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🦋 The journeys we'll go on
Looking beyond the hero's journey
I didn’t hear about Joseph Campbell until sometime in my early forties. My older son was in high school at that time, and one of his classes discussed the concept of the hero’s journey. He talked about it when he came home from school, and something about the description made me look it up online, and then head to the library the same evening to borrow a copy of Campbell’s The Hero With A Thousand Faces1.
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You’re probably familiar with the book, but in case you are not: Campbell proposes a monomyth, a universal story arc called the hero’s journey found in myths and stories from cultures around the world. The hero sets forth on an adventure (departure), faces obstacles and trials (initiation), is victorious over them, and returns with boons and gifts to share with the rest of the world (return). The hero’s journey can be one of external adventure though it also involves an inner, transformative journey. When the hero returns from his journey, he has changed in some important way. You might’ve read several books or watched movies that use this arc (the popular example is Star Wars, but you can see it in any number of movies and books). In your own life, you might look for parallels where you overcame your fears or others’ discouragement and took steps towards a goal. Maybe you had to learn new skills, take on rivals, and do things that pulled you out of your comfort zone, and regardless of the outcome, engaging with this process changed you forever.
There are many issues with the hero’s journey arc (more on that below), but when I read the book for the first time, I was really excited. Many of the steps/stages of the journey resonated with me. I felt like I had experienced them in incidents in my own life. If the journey was real, the book, and the hero’s journey, could function as a map. My excitement grew. Not just any map, but one that might help me make meaning of my life. Maybe I could figure out the starts, stops, and false restarts- as though my life was a problem, and I just needed to solve it. But there was even more to this. Underneath the relief of potential meaning-making, I experienced a slight releasing from an almost primal terror that had started to wind around me, a little tighter with every passing year. If these or other transformative journeys were at work like undercurrents pulling us this way and that, could it mean there was nothing wrong with me? Oof.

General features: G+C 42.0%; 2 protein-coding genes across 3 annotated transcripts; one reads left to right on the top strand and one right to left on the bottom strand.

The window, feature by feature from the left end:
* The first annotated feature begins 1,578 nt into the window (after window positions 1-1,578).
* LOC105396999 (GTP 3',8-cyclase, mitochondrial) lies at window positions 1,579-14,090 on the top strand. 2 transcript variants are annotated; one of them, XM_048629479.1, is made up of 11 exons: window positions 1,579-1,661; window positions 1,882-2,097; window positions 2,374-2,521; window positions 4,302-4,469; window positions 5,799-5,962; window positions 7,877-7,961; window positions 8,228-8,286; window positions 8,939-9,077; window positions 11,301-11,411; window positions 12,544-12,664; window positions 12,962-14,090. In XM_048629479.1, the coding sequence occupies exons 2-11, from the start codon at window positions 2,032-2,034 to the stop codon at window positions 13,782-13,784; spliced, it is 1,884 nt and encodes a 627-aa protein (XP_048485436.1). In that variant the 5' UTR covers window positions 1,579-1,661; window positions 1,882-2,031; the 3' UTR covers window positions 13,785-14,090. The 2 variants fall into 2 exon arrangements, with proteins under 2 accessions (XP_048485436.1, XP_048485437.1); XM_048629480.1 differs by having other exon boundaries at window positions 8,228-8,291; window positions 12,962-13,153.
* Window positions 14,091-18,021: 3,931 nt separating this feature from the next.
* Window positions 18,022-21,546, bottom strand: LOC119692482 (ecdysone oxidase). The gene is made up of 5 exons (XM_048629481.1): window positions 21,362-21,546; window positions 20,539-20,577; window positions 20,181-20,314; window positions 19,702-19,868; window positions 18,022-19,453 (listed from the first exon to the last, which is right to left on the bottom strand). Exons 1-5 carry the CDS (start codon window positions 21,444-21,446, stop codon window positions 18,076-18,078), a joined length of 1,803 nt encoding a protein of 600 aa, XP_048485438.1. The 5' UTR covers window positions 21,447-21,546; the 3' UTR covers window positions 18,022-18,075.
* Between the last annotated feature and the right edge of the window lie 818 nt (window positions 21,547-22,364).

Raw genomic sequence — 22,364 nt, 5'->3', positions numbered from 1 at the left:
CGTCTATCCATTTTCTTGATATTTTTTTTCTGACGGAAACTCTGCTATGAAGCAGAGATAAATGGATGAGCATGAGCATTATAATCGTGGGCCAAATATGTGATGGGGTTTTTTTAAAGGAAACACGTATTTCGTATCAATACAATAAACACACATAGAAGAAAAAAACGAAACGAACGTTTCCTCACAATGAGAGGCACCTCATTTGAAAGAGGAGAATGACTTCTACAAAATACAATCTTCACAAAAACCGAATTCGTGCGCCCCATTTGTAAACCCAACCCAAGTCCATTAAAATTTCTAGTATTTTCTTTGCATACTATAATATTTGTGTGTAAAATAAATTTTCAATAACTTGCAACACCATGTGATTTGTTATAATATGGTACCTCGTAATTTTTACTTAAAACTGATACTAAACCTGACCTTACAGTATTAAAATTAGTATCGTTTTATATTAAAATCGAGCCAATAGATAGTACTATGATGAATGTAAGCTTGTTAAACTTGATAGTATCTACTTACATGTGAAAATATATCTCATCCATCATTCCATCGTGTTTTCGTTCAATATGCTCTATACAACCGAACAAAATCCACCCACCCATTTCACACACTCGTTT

Is that what the idea of journeys does for us? Liberate us in some way? Help us make meaning? Are we solving for better outcomes? Help find a community of fellow travelers?
The more I write, the more questions that come up. I’d love to know what you think and what your experiences have been.
People go on different journeys, or they may choose not to. There is no prescription. Their journey might look like the hero’s journey or it might not. The universality of Campbell’s hero’s journey has been disputed by folklore scholars because it is reductive and doesn’t take local cultural contexts into consideration2. There are parallels to hero’s journeys in other cultures3, but there are also many examples of other narrative arcs45. Because the hero’s journey doesn't address the differences in women’s journeys, Maureen Murdock proposed the heroine’s journey6. Other examples of journeys include the popular adaptation of the hero’s journey for writers, Christoper Vogler’s The Writer’s Journey, Mythic Structure For Writers, and Steven Pressfield has written The Artist’s Journey. I’m sure there are more that I haven’t yet come across. There is no one size that fits all. But perhaps we might agree that most, if not all, journeys are about hope.
The Hero With A Thousand Faces by Joseph Campbell
The Heroine's Journey: Woman's Quest for Wholeness by Maureen Murdock